Hilton Head Hospital uniforms - page 2
The State | 12/05/2006 | Hospital turning back clock a bit on nurses’ uniforms JAY KARR/THE (HILTON HEAD) ISLAND PACKET I'm so relieved to see that this made the front page of the Metro... Read More
Dec 5, '06I think they have a ton of nerve to make the nurses buy new uniforms. Where I work, in OB they require a standardized uniform. I think it's for safety, so the moms know who the staff are, and also to have them washed on site. The hospital provides all the scubs. When I float to OB I change into them.
I would be upset at having to buy a bunch of new .
Dec 5, '06I am not a nurse yet but I think this is a really dumb idea! Here is my suggestion, rather than color coding the departments why not institute a mandate that says ONLY nurses, CNA's, RT's ect can wear.
At the hospitals I worked at everyone wore scrubs. The unit secretaries, houskeepers, laundry aides, central services, ect. I am a CNA and when I became a unit secretary I stopped wearing my scrubs b/c I felt silly sitting at a desk answersing phones and transcribing orders in my scrubs/birkies. I had absolutely no pt contact as a US and saw no need to wear my scrubs. Furthermore I do not understand why housekeepers, laundry aides, ect feel like they need to wear scrubs. They provide no direct patient care.
Color coding departments will only alert other staff to the department you work in. The patients will not know what color tops go with what department/profession unless they are given a color coded key to carry with them. Rather than forcing the nurses to buy scrubs why not have uniforms for the staff that do not provide direct patient care? My aunt was a houskeeper at a hospital and they had a uniform that was provided to them by the hospital. It was khaki pants with a yellow polo top with the department (envirnomental services) in the top left corner. If the hospitals did something like that I think it would be more beneficial to the patients. The patients would then see that only those people who wear scrubs are liscenced (sp) to provide care.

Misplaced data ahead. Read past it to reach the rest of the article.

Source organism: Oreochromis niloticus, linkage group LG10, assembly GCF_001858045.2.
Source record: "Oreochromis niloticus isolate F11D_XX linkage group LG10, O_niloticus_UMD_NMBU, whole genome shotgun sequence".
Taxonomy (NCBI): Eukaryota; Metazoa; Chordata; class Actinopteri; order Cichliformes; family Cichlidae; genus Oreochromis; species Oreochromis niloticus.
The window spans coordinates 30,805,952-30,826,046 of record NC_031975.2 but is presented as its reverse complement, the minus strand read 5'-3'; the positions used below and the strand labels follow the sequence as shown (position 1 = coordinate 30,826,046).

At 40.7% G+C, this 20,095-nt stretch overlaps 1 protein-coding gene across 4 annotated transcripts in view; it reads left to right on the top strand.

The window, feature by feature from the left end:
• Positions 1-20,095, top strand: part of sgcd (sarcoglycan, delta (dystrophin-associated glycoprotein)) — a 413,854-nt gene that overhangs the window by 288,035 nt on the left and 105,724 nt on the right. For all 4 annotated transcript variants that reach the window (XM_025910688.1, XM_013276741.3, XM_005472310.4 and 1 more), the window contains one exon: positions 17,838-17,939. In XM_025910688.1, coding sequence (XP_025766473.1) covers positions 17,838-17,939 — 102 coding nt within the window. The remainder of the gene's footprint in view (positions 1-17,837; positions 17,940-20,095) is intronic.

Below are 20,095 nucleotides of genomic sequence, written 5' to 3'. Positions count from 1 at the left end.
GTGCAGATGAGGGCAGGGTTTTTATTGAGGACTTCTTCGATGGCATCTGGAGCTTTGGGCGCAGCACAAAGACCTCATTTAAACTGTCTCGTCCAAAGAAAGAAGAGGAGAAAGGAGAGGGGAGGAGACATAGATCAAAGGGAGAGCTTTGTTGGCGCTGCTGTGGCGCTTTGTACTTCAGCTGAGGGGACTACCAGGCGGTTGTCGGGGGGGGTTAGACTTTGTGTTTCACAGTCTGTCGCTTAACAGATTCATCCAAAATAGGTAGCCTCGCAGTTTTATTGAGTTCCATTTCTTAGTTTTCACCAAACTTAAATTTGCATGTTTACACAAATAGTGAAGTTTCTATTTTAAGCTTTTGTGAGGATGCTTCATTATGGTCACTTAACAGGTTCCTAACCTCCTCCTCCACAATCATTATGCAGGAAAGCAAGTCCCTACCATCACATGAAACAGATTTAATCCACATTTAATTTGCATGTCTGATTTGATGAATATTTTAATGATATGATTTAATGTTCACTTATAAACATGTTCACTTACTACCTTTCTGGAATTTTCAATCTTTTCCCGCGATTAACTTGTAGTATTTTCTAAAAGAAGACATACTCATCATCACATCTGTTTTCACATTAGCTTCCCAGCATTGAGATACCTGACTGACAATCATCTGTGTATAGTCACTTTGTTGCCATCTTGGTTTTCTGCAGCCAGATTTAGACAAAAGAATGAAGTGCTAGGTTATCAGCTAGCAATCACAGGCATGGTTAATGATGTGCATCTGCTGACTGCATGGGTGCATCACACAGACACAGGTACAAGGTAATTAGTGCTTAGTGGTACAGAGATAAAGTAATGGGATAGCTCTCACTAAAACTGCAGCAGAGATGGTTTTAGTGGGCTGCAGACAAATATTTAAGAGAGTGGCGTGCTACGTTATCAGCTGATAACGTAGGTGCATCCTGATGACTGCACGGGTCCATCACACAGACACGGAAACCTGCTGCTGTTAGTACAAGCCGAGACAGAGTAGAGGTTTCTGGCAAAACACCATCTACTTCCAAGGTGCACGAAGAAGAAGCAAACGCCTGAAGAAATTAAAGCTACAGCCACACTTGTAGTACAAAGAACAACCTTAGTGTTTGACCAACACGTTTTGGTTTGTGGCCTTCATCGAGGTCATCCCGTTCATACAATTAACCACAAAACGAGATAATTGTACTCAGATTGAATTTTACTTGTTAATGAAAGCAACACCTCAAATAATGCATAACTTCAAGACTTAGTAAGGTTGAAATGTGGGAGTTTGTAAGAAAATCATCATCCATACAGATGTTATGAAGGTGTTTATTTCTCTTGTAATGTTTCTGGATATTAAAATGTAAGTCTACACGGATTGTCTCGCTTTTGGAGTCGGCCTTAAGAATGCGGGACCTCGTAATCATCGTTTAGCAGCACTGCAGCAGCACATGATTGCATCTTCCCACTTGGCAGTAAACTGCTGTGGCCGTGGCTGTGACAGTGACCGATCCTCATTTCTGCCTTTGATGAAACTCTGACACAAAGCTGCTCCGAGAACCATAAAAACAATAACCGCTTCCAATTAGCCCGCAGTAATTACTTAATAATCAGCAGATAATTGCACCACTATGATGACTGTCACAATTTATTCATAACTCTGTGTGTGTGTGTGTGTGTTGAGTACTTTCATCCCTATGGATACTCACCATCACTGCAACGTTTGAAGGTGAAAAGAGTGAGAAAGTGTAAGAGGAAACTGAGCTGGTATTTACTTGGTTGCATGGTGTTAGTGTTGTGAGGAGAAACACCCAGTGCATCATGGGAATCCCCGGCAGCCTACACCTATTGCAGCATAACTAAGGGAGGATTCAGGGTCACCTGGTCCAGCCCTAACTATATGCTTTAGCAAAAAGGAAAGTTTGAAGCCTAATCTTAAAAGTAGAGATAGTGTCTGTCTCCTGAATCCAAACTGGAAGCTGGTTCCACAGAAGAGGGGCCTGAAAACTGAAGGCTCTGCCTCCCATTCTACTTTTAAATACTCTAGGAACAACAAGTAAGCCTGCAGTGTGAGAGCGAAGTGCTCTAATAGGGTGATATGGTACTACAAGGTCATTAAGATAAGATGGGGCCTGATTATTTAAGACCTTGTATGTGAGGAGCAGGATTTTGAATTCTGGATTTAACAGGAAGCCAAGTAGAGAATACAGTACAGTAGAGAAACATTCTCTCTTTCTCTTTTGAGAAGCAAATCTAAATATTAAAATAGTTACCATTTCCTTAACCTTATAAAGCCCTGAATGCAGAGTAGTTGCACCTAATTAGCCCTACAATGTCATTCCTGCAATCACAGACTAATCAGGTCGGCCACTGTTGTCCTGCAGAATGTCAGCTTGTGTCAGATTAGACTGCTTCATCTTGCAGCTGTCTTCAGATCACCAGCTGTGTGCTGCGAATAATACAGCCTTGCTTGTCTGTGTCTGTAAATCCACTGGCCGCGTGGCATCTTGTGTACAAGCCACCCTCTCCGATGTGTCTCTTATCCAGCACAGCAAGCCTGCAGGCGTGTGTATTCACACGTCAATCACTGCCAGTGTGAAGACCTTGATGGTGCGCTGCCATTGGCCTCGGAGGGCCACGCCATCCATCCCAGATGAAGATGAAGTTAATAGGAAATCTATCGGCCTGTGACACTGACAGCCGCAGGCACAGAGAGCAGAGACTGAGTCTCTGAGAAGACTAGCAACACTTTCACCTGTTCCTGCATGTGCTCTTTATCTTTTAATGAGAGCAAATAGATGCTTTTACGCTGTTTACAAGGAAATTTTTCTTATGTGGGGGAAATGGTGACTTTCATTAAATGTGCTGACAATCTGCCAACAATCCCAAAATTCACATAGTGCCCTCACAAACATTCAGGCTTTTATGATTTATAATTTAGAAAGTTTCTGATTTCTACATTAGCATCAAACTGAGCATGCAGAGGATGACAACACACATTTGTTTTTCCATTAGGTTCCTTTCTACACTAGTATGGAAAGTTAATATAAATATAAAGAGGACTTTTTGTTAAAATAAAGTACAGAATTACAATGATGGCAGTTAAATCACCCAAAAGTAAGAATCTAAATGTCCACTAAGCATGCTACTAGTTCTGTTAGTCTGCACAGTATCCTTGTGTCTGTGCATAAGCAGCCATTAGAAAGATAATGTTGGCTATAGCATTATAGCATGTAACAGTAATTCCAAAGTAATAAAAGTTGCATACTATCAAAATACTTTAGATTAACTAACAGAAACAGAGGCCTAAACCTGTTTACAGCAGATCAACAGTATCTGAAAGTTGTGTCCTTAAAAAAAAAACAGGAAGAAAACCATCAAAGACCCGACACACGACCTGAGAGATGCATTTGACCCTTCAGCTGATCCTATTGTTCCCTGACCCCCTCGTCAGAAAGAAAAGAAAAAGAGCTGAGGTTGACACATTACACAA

To me that seems like a wiser route. Okay I'm done.
Dec 5, '06My hospital has been down this road,, it doesnt work. I think we did this for a couple years and now everyone is back to whatever they want. This too will pass.
On a personal note, i do like white pants because they go with any top i want to wear that day. When you start mixing and matching and the colors arent the same and i dont like the way 2 different hues of blue or whatever look mismatched because they came from a different company or dye lot. Doesnt happen if you wear white pants.
Dec 6, '06When I was a UC, I was also a tech, and just because I was on the desk that day doesn't mean that I wouldn't be helping with baths, etc. So as a secretary, I still worse scrubs. Some of the ones who are just UCs and CAN'T have (physical) pt contact (not trained for that) can wear street clothes as long as they look professional.
I have worked in a hospital setting for 5 years, and I have never once heard anyone complain about RN scrubs. First, I introduce myself when I go into a room, I write my name next to the giant "RN" on the dry erase board, and I wear a giant yellow name tage behind my badge that says "RN". I think that's enough. Second, I get so many compliments on my scrubs. Pts are always saying they look cheerful, or the color is "so beautiful", etc. I think it would be boring if we were all the same. If they go back to white, I'm leaving nursing. I am so clumsy! Everything I own that is white has at least one stain on it...I think that would look worse than wearing a SpongeBob top!